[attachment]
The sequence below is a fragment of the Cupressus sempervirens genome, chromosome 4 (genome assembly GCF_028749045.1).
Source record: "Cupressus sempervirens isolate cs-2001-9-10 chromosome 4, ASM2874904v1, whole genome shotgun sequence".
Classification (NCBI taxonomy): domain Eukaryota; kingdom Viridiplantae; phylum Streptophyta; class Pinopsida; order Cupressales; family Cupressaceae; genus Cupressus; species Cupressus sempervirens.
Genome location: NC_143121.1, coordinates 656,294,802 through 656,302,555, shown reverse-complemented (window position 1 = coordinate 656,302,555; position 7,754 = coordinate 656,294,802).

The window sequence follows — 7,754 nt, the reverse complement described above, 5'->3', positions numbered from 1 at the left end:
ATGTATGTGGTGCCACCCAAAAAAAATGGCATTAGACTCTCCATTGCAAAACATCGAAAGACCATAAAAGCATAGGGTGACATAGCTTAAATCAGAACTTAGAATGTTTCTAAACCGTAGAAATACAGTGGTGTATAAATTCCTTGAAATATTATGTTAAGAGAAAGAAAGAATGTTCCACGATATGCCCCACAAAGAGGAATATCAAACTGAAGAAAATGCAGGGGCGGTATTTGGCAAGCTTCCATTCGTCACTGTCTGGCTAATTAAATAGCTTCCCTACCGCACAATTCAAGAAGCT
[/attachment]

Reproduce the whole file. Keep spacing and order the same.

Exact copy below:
The sequence below is a fragment of the Cupressus sempervirens genome, chromosome 4 (genome assembly GCF_028749045.1).
Source record: "Cupressus sempervirens isolate cs-2001-9-10 chromosome 4, ASM2874904v1, whole genome shotgun sequence".
Classification (NCBI taxonomy): domain Eukaryota; kingdom Viridiplantae; phylum Streptophyta; class Pinopsida; order Cupressales; family Cupressaceae; genus Cupressus; species Cupressus sempervirens.
Genome location: NC_143121.1, coordinates 656,294,802 through 656,302,555, shown reverse-complemented (window position 1 = coordinate 656,302,555; position 7,754 = coordinate 656,294,802).

The window sequence follows — 7,754 nt, the reverse complement described above, 5'->3', positions numbered from 1 at the left end:
ATGTATGTGGTGCCACCCAAAAAAAATGGCATTAGACTCTCCATTGCAAAACATCGAAAGACCATAAAAGCATAGGGTGACATAGCTTAAATCAGAACTTAGAATGTTTCTAAACCGTAGAAATACAGTGGTGTATAAATTCCTTGAAATATTATGTTAAGAGAAAGAAAGAATGTTCCACGATATGCCCCACAAAGAGGAATATCAAACTGAAGAAAATGCAGGGGCGGTATTTGGCAAGCTTCCATTCGTCACTGTCTGGCTAATTAAATAGCTTCCCTACCGCACAATTCAAGAAGCT